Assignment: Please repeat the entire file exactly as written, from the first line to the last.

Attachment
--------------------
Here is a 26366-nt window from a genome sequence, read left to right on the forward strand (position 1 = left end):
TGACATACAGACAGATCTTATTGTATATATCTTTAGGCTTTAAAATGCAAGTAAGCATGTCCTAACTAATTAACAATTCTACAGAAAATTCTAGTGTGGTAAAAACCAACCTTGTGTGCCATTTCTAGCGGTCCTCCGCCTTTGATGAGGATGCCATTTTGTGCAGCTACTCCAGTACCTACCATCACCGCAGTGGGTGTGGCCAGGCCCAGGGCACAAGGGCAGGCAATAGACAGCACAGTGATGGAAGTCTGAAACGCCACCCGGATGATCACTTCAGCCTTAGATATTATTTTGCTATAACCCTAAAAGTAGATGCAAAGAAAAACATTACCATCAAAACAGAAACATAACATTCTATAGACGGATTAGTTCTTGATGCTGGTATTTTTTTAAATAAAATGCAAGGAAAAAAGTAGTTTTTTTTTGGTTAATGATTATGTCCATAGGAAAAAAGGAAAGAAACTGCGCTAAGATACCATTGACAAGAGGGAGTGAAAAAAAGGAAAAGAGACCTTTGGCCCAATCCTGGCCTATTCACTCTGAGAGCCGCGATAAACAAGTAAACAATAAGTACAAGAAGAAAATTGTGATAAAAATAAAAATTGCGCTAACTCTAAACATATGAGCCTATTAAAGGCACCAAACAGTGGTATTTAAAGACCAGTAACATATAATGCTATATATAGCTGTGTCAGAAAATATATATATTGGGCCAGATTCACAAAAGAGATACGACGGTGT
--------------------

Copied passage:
Here is a 26366-nt window from a genome sequence, read left to right on the forward strand (position 1 = left end):
TGACATACAGACAGATCTTATTGTATATATCTTTAGGCTTTAAAATGCAAGTAAGCATGTCCTAACTAATTAACAATTCTACAGAAAATTCTAGTGTGGTAAAAACCAACCTTGTGTGCCATTTCTAGCGGTCCTCCGCCTTTGATGAGGATGCCATTTTGTGCAGCTACTCCAGTACCTACCATCACCGCAGTGGGTGTGGCCAGGCCCAGGGCACAAGGGCAGGCAATAGACAGCACAGTGATGGAAGTCTGAAACGCCACCCGGATGATCACTTCAGCCTTAGATATTATTTTGCTATAACCCTAAAAGTAGATGCAAAGAAAAACATTACCATCAAAACAGAAACATAACATTCTATAGACGGATTAGTTCTTGATGCTGGTATTTTTTTAAATAAAATGCAAGGAAAAAAGTAGTTTTTTTTTGGTTAATGATTATGTCCATAGGAAAAAAGGAAAGAAACTGCGCTAAGATACCATTGACAAGAGGGAGTGAAAAAAAGGAAAAGAGACCTTTGGCCCAATCCTGGCCTATTCACTCTGAGAGCCGCGATAAACAAGTAAACAATAAGTACAAGAAGAAAATTGTGATAAAAATAAAAATTGCGCTAACTCTAAACATATGAGCCTATTAAAGGCACCAAACAGTGGTATTTAAAGACCAGTAACATATAATGCTATATATAGCTGTGTCAGAAAATATATATATTGGGCCAGATTCACAAAAGAGATACGACGGTGT